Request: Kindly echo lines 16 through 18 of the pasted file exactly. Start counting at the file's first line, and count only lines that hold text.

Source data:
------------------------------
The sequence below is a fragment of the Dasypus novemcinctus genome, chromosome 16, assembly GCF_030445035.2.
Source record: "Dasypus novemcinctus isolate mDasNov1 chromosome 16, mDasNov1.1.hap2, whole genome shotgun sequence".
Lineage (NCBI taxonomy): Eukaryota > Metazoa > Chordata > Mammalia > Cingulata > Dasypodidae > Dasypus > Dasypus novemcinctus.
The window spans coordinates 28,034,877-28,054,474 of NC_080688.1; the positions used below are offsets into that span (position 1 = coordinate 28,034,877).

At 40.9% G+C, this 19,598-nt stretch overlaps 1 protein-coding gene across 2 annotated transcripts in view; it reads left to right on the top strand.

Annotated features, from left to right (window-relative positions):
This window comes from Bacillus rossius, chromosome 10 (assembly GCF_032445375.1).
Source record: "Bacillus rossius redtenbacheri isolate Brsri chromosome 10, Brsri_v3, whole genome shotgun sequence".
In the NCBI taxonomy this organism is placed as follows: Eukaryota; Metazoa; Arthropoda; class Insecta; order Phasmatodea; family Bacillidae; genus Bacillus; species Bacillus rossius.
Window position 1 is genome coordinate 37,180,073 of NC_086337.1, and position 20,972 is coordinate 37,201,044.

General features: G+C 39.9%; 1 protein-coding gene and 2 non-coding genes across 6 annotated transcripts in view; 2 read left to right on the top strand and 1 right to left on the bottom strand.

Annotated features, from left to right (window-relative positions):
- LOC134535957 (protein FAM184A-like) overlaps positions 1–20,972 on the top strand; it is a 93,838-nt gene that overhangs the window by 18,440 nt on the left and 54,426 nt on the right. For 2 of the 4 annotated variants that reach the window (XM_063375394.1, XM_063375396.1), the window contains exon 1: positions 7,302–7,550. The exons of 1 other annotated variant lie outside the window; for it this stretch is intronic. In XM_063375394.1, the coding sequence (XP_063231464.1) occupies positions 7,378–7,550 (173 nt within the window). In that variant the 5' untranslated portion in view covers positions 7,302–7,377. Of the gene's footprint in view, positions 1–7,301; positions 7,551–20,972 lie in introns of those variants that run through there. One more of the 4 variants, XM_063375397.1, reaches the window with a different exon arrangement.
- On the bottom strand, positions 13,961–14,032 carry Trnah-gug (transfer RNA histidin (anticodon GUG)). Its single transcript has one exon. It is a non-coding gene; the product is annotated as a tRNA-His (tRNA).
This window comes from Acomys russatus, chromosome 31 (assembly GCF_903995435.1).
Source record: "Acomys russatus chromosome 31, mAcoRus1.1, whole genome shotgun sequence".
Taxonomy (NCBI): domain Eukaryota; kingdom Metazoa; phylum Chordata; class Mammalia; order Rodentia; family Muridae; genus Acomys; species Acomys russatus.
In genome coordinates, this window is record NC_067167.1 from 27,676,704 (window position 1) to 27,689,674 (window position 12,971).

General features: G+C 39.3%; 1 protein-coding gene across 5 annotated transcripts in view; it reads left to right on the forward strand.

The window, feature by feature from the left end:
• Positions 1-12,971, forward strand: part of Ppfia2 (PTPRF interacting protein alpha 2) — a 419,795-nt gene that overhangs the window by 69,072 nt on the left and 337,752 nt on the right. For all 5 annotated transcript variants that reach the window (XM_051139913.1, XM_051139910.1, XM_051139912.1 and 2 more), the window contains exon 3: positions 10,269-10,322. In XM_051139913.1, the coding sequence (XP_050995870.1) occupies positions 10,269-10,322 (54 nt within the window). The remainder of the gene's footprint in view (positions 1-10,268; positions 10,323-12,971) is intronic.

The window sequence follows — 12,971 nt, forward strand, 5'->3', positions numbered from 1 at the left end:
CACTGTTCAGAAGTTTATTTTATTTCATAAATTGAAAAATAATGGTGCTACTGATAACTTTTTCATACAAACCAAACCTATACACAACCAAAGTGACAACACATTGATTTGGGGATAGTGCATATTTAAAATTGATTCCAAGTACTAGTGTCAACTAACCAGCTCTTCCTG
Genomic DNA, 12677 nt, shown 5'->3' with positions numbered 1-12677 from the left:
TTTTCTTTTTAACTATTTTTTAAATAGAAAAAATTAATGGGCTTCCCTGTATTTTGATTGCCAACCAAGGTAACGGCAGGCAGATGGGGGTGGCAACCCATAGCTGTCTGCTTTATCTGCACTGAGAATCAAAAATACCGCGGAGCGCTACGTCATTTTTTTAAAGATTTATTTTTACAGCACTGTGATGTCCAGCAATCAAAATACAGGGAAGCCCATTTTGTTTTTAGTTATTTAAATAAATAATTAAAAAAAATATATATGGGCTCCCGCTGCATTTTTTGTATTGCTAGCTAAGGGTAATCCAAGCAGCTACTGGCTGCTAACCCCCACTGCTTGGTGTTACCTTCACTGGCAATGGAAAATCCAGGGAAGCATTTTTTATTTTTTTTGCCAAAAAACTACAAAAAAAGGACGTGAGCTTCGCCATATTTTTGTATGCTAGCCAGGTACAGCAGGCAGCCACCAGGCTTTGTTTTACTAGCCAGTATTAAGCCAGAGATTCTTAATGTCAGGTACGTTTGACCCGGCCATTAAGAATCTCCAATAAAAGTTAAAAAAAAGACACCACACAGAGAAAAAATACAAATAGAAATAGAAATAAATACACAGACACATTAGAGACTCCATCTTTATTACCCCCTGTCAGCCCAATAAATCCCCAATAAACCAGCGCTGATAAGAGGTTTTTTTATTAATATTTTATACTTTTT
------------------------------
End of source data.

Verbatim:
Source record: "Acomys russatus chromosome 31, mAcoRus1.1, whole genome shotgun sequence".
Taxonomy (NCBI): domain Eukaryota; kingdom Metazoa; phylum Chordata; class Mammalia; order Rodentia; family Muridae; genus Acomys; species Acomys russatus.
In genome coordinates, this window is record NC_067167.1 from 27,676,704 (window position 1) to 27,689,674 (window position 12,971).